Pedalboard Power Supplies – The Basics

Pedalboard Power Supplies

Pedalboard Power Supplies – The Basics

The question of pedalboard power supplies primarily has 5 variables: number of pedals, pedal voltage, power draw, noise and (most importantly) budget.

My first pedalboard was a Boss BCB-60 which has a built-in 1000mA power supply. This was a great first pedalboard because it has everything you need including the patch and power cables – just add pedals. I ultimately outgrew this board as I bought too many pedals.

Naturally, my next jump was to Pedaltrain pedalboards and their Volto power supply. The Volto is a rechargeable battery power supply so also portable if needed (and charged!). I actually bought 2 Volto’s and I’ve had them 5-6 years and only in the last few months did one of them start to fail – I don’t gig, so my gear never leaves the house, so this lifespan is obviously in ideal conditions. But the Volto’s biggest feature is its 2000mA capacity, but also its biggest drawback is how few power cables you get in the box (2 x singles and 2 x 3 daisy chains). I searched everywhere and I could only find 2 bigger daisy chain cables compatible with the Volto – the Digitech HV-5 (now discontinued) and the T-Rex DC Link Cable. This was the start of the rabbit hole…

Pedaltrain 2
Pedaltrain 2 with two Volto’s underneath

Once I got a 2nd amp and decided to split my pedals into 2 separate boards, I then ventured into the world of pedal loop switchers. It was at this point I had to start prioritizing which pedals I really needed as I could only run 8 pedals from each Volto with the cables I acquired.

I later got the MXR DC Brick as 10 power cables (8 x 9V + 2 x 18V) seemed like a good idea, but in reality, I own very few pedals that can run at 18V volt and in the long run ended up with just 8 pedals again. Honestly, I prefer 9V pedals; I don’t need the extra headroom that 18V gives you and I don’t want to absent-mindedly blow up a pedal by confusing power cables.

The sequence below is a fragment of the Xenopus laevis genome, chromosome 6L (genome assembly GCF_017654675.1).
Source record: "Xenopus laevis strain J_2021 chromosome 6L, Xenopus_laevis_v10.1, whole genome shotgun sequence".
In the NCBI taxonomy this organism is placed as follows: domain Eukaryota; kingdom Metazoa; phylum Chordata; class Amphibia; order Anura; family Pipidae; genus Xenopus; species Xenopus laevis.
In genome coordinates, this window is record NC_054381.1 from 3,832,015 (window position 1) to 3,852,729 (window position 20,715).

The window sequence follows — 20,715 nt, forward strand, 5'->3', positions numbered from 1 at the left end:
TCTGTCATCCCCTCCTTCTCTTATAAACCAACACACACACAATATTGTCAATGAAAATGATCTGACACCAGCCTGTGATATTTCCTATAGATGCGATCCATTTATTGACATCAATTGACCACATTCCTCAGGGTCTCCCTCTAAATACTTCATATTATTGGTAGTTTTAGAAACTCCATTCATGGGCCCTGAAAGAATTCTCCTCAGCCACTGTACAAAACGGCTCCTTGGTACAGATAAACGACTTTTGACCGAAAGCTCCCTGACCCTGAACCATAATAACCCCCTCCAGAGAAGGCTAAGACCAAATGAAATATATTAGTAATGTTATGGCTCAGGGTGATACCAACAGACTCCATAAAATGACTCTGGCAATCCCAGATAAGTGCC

So why did I buy a One Control Micro Distro and not the Tone City Substation 1? Well, mostly chassis size and partially stock levels/impatience/price/curiosity. The One Control Chamaeleo Tail Loop MKII loop switcher I have has 6 x 9V DC outputs and I wanted to see if the 2000mA power adapter that came with the Micro Distro would power my other board via the Chamaeleo loop switcher.

So lets look at the first 3 variables based on the pedalboard above:

Brand:Model:Type:Power:Draw:
One ControlChamaeleo Tail Loop MKIILoop Switcher9V DC only200mA
TC ElectronicPolytune 2 MiniTuner9V DC only50mA
Magnetic EffectsSolar BenderFuzz9V DC only8.5mA
Mesa BoogieThrottle BoxDistortion9V DC only25mA
TC ElectronicSpark BoosterBoost9V DC only40mA
TC ElectronicCorona Chorus MiniChorus9V DC only100mA
WamplerEtherealDelay/Reverb9V-18V DC64mA (9V) / 68mA (18V)
TC ElectronicDitto LooperLooper9V DC only100mA

So those 8 pedals, which can all run at 9V, have a total draw of 587.5mA – so a 2000mA power supply is more than enough to power this board with plenty of mA’s spare if I want to switch pedals later on.

So what about the last 2 variables: noise and budget? None of the power supplies I’ve mentioned are “isolated”. Daisy-chaining pedals from one power source can create unwanted noise, but some pedal circuits are just naturally noisy – this is where an isolated power supply can help.

And that leads us into the last point; budget. If you want lots of power outputs and have them all isolated from each other, then the power supply will cost a lot more. I’ve made non-isolated power supplies work for me but I am noticing my original TC Electronic Flashback delay pedal getting noisier as it gets older. And with the mass of cables I’ve acquired, the next power supply on my shopping list is the MXR Mini ISO Brick, which is isolated but for a reasonable price.

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